Hoeing, weeding and tilling is best done during the third and fourth quarter of the Moon in the constellations of Leo, Gemini, Virgo, Aquarius or Aries.  Hoeing and weeding is best done when the Moon is in Leo because there will be a greater loss of moisture and a greater dying off of the weeds.
Aries and Sagittarius days are especially suitable for cultivating cereals, but so also are Leo days.  However, in very dry fields there is a danger when the Moon is in Leo of the soil becoming parched. The first day of Aries is the best time for storing cereals.

Mow or cut field thistle when the Moon is in Aquarius or Sagittarius releasing a strong flow of sap.  Repeat cutting or mowing whenever the Moon is ascending to keep the roots undernourished.  The plants will die off.

Trees, Shrubs and Orchard Wisdoms

Prune for propogation in the third and fourth quarter of the Moon phase in one of the fruitful signs (Leo, Sagittarius, Aries).

Prune to discourage growth in the first and second quarter of the Moon in one of the less potent barren signs namely Aries or Sagittarius.

The right moment for grafting on to fruit trees is when the Moon is waxing, preferably close to Full Moon and on a fruit day.

Winter months are the best time to cut timber as the sap has descended and there will be less warping.

Cut wood for timber when the Moon is waxing in Pisces so that the boards will not be ridden with worm holes.

Cut firewood in October during the first quarter of the waxing Moon from trees that you want them to grow back.

Cut wood for furniture and carving in November before the New Moon so that the wood does not develop cracks and open up.

Cut wood in December in the first eight days after the New Moon so that timber remains firm and tight-fitting.

Cut wood on March 1 after sunset so that the wood does not burn.  Apparently this is the only day each year that this happens.

Cut wood in the last two days of March, with the waning Moon in Pisces, so that wood does not rot.
The best bridge timber is obtained when the New Moon coincides with Cancer. 

Timber for bridges, boats and rafts should be cut when the Moon is on a wane in a water sign, particularly in Pisces or Cancer.  This wood will not rot and will be safe under foot.

Wooden shingles and shakes will lie flatter if cut during the dark phase of the Moon.

Fence posts should be set during the dark phase of the Moon to resist rotting. Fence posts should always be set as the tree grew. To set the root end upward makes for a short-lived fence.

Personal Care Wisdoms

For cutting and filing of toenails, fingernails and hoofs (human or animal), the most suitable times are Moon in Capricorn or any Friday after sunset.

To encourage hair growth, cut in a growing Moon (first or second quarter) when the Moon is in the fruitful, fertile signs of Cancer, Scorpio or Pisces. To retard hair growth, cut during the waning of the Moon (third or fourth quarter) in Leo, Gemini and Virgo.

Dye hair during a waxing Moon near to Full as the hair shaft will absorb more colour.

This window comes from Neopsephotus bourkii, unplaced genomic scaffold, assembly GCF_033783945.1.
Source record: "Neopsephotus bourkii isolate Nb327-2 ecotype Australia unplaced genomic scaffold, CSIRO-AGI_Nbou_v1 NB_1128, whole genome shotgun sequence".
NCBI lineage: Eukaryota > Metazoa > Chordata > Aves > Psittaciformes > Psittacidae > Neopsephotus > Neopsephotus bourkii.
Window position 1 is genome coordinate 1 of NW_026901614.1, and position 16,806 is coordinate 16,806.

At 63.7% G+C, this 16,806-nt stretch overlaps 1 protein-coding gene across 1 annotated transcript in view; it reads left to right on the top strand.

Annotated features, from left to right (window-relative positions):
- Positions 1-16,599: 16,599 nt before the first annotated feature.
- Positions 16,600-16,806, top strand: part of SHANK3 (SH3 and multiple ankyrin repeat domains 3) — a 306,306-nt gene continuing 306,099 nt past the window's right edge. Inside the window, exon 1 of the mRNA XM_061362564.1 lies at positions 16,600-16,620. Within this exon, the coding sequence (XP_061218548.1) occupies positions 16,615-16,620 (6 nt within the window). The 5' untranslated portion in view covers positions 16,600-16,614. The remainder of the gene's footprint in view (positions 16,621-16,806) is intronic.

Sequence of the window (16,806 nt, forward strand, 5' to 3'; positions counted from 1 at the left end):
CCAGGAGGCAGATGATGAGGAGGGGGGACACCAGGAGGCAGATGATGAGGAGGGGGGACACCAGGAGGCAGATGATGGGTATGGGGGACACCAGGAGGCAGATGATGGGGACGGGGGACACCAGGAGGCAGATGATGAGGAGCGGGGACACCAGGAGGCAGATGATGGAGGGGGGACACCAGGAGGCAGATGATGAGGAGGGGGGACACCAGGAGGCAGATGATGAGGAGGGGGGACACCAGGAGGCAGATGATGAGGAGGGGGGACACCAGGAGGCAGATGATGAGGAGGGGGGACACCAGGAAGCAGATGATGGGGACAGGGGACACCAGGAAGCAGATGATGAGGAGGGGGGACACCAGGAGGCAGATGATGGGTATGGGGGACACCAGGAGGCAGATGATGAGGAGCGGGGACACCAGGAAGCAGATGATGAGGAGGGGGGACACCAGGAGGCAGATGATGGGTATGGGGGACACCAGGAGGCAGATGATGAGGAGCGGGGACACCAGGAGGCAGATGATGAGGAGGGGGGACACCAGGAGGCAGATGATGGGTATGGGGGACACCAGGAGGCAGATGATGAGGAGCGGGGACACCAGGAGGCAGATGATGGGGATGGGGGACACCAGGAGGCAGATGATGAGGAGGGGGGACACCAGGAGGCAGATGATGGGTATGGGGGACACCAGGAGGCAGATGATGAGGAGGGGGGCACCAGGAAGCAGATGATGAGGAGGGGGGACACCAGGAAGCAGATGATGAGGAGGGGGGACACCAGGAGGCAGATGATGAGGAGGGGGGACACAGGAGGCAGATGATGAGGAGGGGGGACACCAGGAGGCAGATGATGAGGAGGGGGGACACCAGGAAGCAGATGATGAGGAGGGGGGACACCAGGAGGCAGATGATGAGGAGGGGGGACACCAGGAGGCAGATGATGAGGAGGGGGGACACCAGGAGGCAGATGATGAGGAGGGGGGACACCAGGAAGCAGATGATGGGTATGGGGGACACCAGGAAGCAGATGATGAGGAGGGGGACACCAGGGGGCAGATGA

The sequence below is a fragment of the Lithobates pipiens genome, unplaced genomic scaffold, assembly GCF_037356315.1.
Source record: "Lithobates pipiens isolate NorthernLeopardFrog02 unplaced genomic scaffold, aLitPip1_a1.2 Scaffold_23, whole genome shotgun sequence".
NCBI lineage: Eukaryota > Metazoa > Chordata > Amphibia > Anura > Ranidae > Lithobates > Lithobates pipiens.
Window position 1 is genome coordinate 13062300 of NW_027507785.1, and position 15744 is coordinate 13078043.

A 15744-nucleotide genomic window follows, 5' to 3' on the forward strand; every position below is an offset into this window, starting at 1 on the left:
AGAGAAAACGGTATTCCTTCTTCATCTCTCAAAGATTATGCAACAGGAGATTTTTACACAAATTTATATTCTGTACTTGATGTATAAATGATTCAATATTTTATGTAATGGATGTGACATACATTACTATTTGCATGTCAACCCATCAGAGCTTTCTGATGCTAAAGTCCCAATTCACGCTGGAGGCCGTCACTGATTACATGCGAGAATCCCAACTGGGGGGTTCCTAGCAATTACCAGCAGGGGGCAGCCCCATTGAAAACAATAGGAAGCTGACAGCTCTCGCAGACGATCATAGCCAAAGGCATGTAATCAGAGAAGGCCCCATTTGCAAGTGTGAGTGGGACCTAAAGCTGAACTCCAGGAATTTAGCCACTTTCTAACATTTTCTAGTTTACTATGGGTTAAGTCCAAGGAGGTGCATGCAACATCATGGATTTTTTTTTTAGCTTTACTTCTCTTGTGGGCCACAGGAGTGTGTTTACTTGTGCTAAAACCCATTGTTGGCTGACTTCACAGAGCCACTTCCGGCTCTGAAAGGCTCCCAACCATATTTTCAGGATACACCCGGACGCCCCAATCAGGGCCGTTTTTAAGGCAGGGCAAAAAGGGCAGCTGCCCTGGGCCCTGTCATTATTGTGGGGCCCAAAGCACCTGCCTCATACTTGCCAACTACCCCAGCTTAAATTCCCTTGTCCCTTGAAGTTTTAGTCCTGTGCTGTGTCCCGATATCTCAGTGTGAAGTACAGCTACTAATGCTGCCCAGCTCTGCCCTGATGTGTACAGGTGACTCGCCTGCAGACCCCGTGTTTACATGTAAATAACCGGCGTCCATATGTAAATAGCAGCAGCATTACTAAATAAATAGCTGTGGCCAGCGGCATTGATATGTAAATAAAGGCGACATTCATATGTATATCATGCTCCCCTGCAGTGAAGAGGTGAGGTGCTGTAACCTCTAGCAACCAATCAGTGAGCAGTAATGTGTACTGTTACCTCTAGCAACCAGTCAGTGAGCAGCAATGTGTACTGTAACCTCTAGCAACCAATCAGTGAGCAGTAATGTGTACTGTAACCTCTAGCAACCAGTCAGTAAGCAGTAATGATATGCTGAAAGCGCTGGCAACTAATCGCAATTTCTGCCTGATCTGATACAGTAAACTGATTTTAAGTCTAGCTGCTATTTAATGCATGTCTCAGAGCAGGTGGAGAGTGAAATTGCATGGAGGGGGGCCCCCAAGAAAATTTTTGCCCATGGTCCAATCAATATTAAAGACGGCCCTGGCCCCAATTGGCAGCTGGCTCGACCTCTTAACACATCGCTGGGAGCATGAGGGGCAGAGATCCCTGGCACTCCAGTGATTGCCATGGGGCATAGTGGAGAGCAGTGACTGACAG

Have eye examinations during the New Moon or as early as possible when the growing Moon phase is in Libra, Aquarius, Aries or Capricorn.

Dental work that includes fillings, extractions, bridges or impressions are best done during the third and fourth quarters of the Moon in the fixed signs of Leo, Scorpio, Aquarius or Taurus.  Dental surgery with anethesia is best done in the fourth quarter.

Around the Home Wisdoms

Bake on a growing Moon phase (first and second quarter), in a fruitful sign, especially if the baked goods need to rise.

Pickling, canning and freezing is best done during a waning Moon phase (third and fourth quarter) in a fruitful sign. Taurus, Scorpio and Aquarius are best for firm, crisp results.  Water signs will give less desirable results.

To dry food, begin as early as possible in the waning Moon phase, with barren fire signs of Leo, Aries or Sagittarius.  The air signs of Gemini, Aquarius and Libra are a good second choice.
Mold on windows and walls can be cleaned easily with vinegar and water and a scrubbing brush whenever the Moon is waning.

Wash wooden floors when the Moon is waning.  Dust, sweep and mop when the Moon is waxing in Gemini, Libra or Aquarius.

If you mop when the Moon is in a water sign of Cancer, Scorpio or Pisces, moisture will get into the cracks and cause mold, warping and rot.

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The Nature of Influential Moon Forces

The following is an excerpt from John Bach’s translation of Rudolf Steiner’s lecture six of the Agriculture Course.

“In deed and in truth, with the forces that come from the Moon on days of the Full Moon, something colossal is taking place on the Earth. These forces spring up and shoot into all the growth of plants, but they are unable to do so unless rainy days have gone before. We shall therefore have to consider the question: Is it not of some significance, whether we sow the seed in a certain relation to the rainfall and the subsequent light of the Full Moon, or whether we sow it thoughtlessly at any time.”